- The National Cyber Security Centre has some useful guidance on installing software updates without breaking things
All critical and high risk updates or updates with no details provided must be installed within 14 days of release by the vendor.
A number of recent high profile cyber attacks have proved that, within a matter of hours, cyber criminals can use a newly discovered software vulnerability to create a mass cyber attack and sent it out to millions of users. Any user that had not installed the patch for that newly found vulnerability would fall victim to that cyber attack. For this reason, it is now a Cyber Essentials requirement that all *high risk and critical updates must be applied within 14 days. Organisations must not be selective about which patches they apply and leave themselves vulnerable.
- Some vendors use different terms to describe the severity of vulnerabilities. ‘Critical’ or ‘high risk’ can also be described as a CVSS v3 base score of 7 or above, which uses the Common Vulnerability Scoring System ( CVSS) to provide a numerical representation of the severity of software vulnerabilities.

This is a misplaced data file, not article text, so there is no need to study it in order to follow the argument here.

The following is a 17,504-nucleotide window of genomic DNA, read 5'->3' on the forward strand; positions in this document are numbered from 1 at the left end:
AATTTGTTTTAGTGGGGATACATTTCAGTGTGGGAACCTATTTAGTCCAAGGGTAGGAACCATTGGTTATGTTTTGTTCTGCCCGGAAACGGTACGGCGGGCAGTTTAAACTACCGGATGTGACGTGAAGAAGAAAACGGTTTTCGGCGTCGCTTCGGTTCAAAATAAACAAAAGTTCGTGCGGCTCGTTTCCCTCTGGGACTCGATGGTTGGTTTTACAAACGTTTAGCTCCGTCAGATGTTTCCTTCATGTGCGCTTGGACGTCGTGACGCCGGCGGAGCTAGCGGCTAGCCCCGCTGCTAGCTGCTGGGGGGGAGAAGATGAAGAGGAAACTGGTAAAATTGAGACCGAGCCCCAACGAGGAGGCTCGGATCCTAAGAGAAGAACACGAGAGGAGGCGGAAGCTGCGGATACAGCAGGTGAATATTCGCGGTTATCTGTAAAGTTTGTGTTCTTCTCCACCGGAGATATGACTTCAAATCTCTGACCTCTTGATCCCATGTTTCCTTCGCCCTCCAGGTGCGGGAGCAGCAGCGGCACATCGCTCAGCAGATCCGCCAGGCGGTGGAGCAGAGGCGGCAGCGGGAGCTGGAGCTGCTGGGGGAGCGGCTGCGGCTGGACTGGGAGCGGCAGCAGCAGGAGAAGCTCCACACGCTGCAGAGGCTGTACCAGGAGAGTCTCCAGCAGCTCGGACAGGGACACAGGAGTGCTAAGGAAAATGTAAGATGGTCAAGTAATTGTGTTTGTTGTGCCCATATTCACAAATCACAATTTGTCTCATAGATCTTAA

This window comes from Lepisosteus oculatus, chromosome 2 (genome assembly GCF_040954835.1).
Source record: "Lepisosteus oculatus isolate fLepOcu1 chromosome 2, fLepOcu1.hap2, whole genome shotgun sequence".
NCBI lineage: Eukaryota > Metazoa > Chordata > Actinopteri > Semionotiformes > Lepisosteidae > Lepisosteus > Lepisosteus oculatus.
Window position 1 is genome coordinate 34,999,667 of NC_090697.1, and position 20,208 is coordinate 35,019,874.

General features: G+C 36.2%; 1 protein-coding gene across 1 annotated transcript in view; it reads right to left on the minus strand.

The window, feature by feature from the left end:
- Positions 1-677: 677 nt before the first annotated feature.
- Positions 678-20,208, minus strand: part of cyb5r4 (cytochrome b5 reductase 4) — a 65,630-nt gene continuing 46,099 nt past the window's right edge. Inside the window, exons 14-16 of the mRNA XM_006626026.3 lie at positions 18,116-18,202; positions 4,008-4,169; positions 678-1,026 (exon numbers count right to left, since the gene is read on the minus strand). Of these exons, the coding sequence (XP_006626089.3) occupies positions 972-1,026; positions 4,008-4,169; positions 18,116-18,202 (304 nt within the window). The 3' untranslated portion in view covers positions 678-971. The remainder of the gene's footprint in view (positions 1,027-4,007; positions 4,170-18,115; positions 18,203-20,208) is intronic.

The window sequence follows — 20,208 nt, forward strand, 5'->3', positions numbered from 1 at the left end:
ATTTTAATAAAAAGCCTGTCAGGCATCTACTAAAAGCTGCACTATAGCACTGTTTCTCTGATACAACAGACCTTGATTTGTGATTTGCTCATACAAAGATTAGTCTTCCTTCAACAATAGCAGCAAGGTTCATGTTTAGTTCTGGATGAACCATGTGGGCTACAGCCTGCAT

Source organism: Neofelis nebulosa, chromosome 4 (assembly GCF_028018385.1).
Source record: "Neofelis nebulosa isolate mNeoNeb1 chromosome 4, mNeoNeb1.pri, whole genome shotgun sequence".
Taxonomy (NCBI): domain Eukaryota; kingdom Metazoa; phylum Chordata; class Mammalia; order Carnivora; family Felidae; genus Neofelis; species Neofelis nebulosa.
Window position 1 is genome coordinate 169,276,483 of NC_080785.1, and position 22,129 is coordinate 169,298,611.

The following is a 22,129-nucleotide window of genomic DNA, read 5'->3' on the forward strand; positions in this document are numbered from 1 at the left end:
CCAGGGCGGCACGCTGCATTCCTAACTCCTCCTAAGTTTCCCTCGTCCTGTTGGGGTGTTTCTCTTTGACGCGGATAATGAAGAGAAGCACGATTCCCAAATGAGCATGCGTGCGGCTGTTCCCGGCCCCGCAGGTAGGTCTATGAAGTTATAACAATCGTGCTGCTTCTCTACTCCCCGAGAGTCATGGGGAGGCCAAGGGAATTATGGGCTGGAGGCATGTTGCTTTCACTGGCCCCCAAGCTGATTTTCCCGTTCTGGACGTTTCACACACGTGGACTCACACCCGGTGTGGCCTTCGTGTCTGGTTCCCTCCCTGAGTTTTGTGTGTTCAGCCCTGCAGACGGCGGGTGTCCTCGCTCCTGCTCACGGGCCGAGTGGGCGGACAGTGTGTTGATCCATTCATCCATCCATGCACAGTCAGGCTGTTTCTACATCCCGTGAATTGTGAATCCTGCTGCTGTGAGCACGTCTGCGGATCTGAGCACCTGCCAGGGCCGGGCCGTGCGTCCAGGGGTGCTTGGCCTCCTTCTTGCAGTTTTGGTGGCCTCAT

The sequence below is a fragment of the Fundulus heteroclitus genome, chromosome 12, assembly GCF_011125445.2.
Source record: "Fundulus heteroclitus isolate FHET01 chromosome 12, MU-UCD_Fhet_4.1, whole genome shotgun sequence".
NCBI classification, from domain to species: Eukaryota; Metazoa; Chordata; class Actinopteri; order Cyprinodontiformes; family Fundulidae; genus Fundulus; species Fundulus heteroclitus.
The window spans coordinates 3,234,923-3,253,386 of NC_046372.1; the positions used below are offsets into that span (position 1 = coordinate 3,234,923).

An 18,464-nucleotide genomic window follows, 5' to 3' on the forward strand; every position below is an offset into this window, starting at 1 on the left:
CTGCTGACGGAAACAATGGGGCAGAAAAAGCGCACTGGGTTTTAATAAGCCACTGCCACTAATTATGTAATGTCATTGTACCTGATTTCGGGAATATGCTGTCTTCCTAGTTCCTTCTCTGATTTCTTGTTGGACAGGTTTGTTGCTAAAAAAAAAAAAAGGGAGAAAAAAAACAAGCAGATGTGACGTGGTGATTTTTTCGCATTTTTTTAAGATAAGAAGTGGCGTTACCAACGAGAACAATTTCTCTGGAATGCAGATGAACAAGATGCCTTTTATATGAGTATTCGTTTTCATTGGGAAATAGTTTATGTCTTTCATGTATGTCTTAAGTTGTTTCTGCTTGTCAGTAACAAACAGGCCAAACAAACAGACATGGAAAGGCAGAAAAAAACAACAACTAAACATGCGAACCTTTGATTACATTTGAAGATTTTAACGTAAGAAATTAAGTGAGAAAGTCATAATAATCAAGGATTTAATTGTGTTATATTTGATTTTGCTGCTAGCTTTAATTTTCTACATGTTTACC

Unsupported / legacy/ end of life software
When software gets to a certain age, the manufacturer will cease to create and send out patches. The age of software that this occurs varies significantly between vendor. At this point, the software is classed as ‘legacy’ or ‘end of life’ as it is no longer supported and therefore no longer secure to use. Not only are the vulnerabilities left un-patched, but they become common knowledge for hackers who create programmes and services to make them easy to exploit, even for criminals with low levels of technical expertise.
Unsupported software should be removed from devices, however, if this isn’t possible, it can be removed from the certification scope by moving it to a well-defined, segregated and separately managed sub-set that prevents all traffic to/from the internet.
Help and support
There are over 300 specially trained cyber security companies around the UK who are licensed to certify against the Government’s Cyber Essentials Scheme. They can offer help and support in preparation for the assessment. Find one near you.
For questions and feedback about the Cyber Essentials scheme, contact IASME at [email protected] or Tel: 03300 882 752